When we got our chicks, we made sure we were buying females. We wanted hens for their eggs and that was that. Of course, when we arrived at the farm and I saw the ducklings... so cute... well, we just had to bring a couple of them home. It's not so easy to tell the sex of a week old duckling but we took our chances. The young gal who chose the ducklings for us was experienced enough with birds that she could make an educated guess.
I had already decided that we needed to have geese again, too, though we had to wait another week or two before the goslings were hatched and ready to sell. Our same young gal chose the goslings for us, again hoping for two females. Our backyard flock was complete.
Then I saw the ad on Craig's List for a banty hen and rooster. They were almost giving them away and, well, they were right on my way home. Why not stop and take a look? Banty hens are marvelous setting hens. We could certainly use a good setter if we wanted to hatch some eggs next spring. We used to have a banty rooster named Bertie. He was really gentle and let Patrick (age 7) pick him up and carry him around the yard. A banty rooster should be no trouble.
Fast forward six months. We got lucky and, other than Napoleon, all our chickens are hens. We are getting between 8 and 12 eggs per day. The ducks and geese ended up being pairs. We have one male and one female of each. This will be great if we want ducklings or goslings next spring, but what do the males contribute the rest of the time?
Most of the time, they are a pain in the neck. Our male goose, Augustus, started nipping our ankles when we walked through the yard, especially if someone unfamiliar came into the yard with us. At first, I would chase him down and hold him upside down by his feet for a moment, and scold him. I was determined that we were not going to have a biting goose. Now he's too heavy to hold upside down, so I put him by himself in our garden. He's in time-out for a bit.
Napoleon has gone on attack now, too, jumping and pecking at our feet as we walk by. He's so small that he seldom can do any real harm, unless we're wearing sandals, but he's in danger of being accidentally punted across the yard, just by startling us with his sudden desire to do battle with one of our shoes. That doesn't slow him down at all. He comes back, just like the little chicken hawk in the cartoons, and attacks again.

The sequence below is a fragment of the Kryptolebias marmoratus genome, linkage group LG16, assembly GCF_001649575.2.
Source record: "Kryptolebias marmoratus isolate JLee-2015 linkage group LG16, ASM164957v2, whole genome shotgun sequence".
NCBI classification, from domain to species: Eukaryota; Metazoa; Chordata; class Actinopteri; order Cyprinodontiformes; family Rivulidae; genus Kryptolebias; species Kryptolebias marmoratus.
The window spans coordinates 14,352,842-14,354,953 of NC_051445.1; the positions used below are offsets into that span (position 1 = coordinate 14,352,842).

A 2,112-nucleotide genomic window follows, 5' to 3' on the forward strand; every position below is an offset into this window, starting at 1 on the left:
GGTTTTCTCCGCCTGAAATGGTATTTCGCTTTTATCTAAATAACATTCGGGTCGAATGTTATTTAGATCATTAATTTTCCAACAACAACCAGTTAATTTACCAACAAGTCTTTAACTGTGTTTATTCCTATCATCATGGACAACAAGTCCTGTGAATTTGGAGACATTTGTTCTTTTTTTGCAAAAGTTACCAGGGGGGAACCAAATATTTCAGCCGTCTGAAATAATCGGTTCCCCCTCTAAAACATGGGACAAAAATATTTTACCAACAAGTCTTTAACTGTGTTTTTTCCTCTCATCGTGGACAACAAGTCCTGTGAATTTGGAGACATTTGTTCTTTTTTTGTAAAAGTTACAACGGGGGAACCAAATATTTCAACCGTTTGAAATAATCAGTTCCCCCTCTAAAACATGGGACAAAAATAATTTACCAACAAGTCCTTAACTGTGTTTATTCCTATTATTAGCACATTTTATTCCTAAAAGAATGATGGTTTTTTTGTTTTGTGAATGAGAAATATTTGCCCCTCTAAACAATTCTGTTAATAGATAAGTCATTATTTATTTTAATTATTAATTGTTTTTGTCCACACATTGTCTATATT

Augustus would be in danger of becoming Christmas dinner, if he didn't have a name. How could we possibly eat something we've named? One of my friends suggested we rename him "Dinner". Napoleon is not in danger of being eaten, at least not by us. He wouldn't make more than an hors d'oeuvre.
Now, we're stuck with two really annoying male birds (the male duck is okay) that I insisted we have. What good are they?
I had considered the options of giving them away or keeping them penned up all the time. They were of no real use to us, anyway. Then one day, I saw something interesting out back. The geese had suddenly started running back and forth across the yard, flapping their wings and making all sorts of loud noises. I looked for the chickens and they were all heading into the chicken pen! Napoleon was standing on top of the ladder, inside the pen, making a noise which we hadn't heard from him before. I think he was calling the hens back in.
It was then that I realized we hadn't had any foxes or other predators in our yard at all, ever since we've had the birds outside. After seeing this scene repeated numerous times, I had to conclude that the geese had seen a predator and had chased it off while Napoleon made sure the hens were safe. That's a big accomplishment for a goose and a miniature rooster! I silently apologized to our goose and rooster for considering eating them. They have a job to do, protecting all the female birds and they're taking it seriously. Augustus will still go into time out if he bites me, but I'll be more understanding.
They're just watching out for the girls.